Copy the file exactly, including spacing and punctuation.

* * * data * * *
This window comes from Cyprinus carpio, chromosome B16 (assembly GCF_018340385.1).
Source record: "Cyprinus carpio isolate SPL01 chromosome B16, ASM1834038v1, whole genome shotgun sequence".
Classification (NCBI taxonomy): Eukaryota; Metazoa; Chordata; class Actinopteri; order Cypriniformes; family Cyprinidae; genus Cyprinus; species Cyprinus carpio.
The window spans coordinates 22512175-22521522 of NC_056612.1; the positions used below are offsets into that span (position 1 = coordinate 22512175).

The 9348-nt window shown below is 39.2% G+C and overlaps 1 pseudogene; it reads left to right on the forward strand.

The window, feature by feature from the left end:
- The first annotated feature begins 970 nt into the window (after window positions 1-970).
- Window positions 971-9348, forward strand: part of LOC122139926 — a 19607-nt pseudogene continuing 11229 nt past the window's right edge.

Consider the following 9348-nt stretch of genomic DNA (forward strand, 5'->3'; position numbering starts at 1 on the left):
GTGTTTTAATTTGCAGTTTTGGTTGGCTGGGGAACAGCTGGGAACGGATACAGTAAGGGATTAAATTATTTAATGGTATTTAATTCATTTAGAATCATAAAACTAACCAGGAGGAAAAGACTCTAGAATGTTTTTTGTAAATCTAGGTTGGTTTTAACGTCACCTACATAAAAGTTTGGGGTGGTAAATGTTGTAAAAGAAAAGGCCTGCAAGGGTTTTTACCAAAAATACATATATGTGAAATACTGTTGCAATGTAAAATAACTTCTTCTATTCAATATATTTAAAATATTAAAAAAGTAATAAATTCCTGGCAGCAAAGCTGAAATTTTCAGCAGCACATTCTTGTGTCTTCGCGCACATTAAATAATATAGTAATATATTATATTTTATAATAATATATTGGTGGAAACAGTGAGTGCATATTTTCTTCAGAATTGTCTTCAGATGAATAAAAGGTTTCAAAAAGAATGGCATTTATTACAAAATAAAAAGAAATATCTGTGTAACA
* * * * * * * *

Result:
This window comes from Cyprinus carpio, chromosome B16 (assembly GCF_018340385.1).
Source record: "Cyprinus carpio isolate SPL01 chromosome B16, ASM1834038v1, whole genome shotgun sequence".
Classification (NCBI taxonomy): Eukaryota; Metazoa; Chordata; class Actinopteri; order Cypriniformes; family Cyprinidae; genus Cyprinus; species Cyprinus carpio.
The window spans coordinates 22512175-22521522 of NC_056612.1; the positions used below are offsets into that span (position 1 = coordinate 22512175).

The 9348-nt window shown below is 39.2% G+C and overlaps 1 pseudogene; it reads left to right on the forward strand.

The window, feature by feature from the left end:
- The first annotated feature begins 970 nt into the window (after window positions 1-970).
- Window positions 971-9348, forward strand: part of LOC122139926 — a 19607-nt pseudogene continuing 11229 nt past the window's right edge.

Consider the following 9348-nt stretch of genomic DNA (forward strand, 5'->3'; position numbering starts at 1 on the left):
GTGTTTTAATTTGCAGTTTTGGTTGGCTGGGGAACAGCTGGGAACGGATACAGTAAGGGATTAAATTATTTAATGGTATTTAATTCATTTAGAATCATAAAACTAACCAGGAGGAAAAGACTCTAGAATGTTTTTTGTAAATCTAGGTTGGTTTTAACGTCACCTACATAAAAGTTTGGGGTGGTAAATGTTGTAAAAGAAAAGGCCTGCAAGGGTTTTTACCAAAAATACATATATGTGAAATACTGTTGCAATGTAAAATAACTTCTTCTATTCAATATATTTAAAATATTAAAAAAGTAATAAATTCCTGGCAGCAAAGCTGAAATTTTCAGCAGCACATTCTTGTGTCTTCGCGCACATTAAATAATATAGTAATATATTATATTTTATAATAATATATTGGTGGAAACAGTGAGTGCATATTTTCTTCAGAATTGTCTTCAGATGAATAAAAGGTTTCAAAAAGAATGGCATTTATTACAAAATAAAAAGAAATATCTGTGTAACA